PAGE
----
Applying a remote sensing and GIS approach to reconstructing the last Newfoundland Ice Sheet, Canada. The Newfoundland Ice Sheet (NIS) was situated on the margins of the northwest Atlantic Ocean and the Laurentide Ice Sheet (LIS) during the last glaciation. This location suggests the evolution of the NIS through the last glacial cycle was likely influenced by a number of external and internal drivers including configuration changes in the LIS, ice stream initiation and shutdown, changes in oceanic circulation and fluctuating sea levels and climate signals from the wider Amphi-North Atlantic. As such Newfoundland is a key location for investigating ice sheet response to a number of internal and external forcing mechanisms. An established technique for reconstructing former ice sheets is to use a remote sensing approach to map the glacial geomorphology. The spatial analysis of this record can be used to decipher the dynamics, extent, retreat patterns and configuration of former ice sheets throughout the ice sheet evolution. Here we present new mapping based on our interpretation of SPOT satellite imagery and Digital Elevation Models of Newfoundland as well as swath bathymetric imagery from several locations offshore. Our new database consisting of ~150,000 individually mapped subglacial bedforms that includes glacial lineations and ribbed moraines significantly increases the known landform record in this region. Here we report how this data is being used to reconstruct the former NIS using the glacial inversion approach and flowset analysis to separate discrete ice flow patterns into snapshots of ice sheet behaviour through time.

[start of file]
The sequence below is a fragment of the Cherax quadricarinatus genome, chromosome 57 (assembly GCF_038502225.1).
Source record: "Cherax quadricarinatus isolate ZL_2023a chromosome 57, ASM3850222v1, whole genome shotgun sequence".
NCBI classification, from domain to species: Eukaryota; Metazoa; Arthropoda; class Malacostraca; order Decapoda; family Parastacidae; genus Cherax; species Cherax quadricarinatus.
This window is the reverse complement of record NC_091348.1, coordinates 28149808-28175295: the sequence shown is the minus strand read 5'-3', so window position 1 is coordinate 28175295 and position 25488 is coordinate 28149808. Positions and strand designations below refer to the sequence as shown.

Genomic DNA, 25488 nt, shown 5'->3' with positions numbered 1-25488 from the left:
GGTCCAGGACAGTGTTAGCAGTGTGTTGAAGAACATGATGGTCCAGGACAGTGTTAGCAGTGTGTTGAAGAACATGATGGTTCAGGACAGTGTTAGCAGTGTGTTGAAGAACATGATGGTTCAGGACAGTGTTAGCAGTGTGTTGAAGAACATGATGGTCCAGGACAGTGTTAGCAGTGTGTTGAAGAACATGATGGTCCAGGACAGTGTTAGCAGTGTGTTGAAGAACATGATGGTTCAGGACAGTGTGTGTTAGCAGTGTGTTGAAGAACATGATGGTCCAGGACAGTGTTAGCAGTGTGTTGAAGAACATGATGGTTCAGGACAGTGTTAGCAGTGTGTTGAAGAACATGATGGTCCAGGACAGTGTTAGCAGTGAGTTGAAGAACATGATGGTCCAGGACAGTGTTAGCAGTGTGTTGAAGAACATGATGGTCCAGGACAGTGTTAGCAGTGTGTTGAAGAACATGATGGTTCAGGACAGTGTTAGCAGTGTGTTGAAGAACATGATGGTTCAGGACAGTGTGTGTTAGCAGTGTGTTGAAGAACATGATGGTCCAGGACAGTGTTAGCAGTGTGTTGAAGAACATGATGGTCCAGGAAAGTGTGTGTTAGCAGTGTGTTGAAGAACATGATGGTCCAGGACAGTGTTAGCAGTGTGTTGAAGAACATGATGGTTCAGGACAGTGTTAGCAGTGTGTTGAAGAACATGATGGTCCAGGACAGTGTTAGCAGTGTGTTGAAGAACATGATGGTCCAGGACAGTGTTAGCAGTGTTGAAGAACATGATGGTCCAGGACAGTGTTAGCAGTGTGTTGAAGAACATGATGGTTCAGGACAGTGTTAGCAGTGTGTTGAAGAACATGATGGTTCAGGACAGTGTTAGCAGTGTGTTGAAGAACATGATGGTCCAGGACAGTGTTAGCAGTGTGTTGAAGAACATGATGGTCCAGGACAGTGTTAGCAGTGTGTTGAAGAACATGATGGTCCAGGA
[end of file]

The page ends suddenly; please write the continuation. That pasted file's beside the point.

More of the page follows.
|Number of pages
|Published (in print/issue) - 21 May 2015
|47th Conference of Irish Geographers - Queen's University Belfast, Belfast, United Kingdom
Duration: 21 May 2015 → 24 May 2015
|47th Conference of Irish Geographers
|21/05/15 → 24/05/15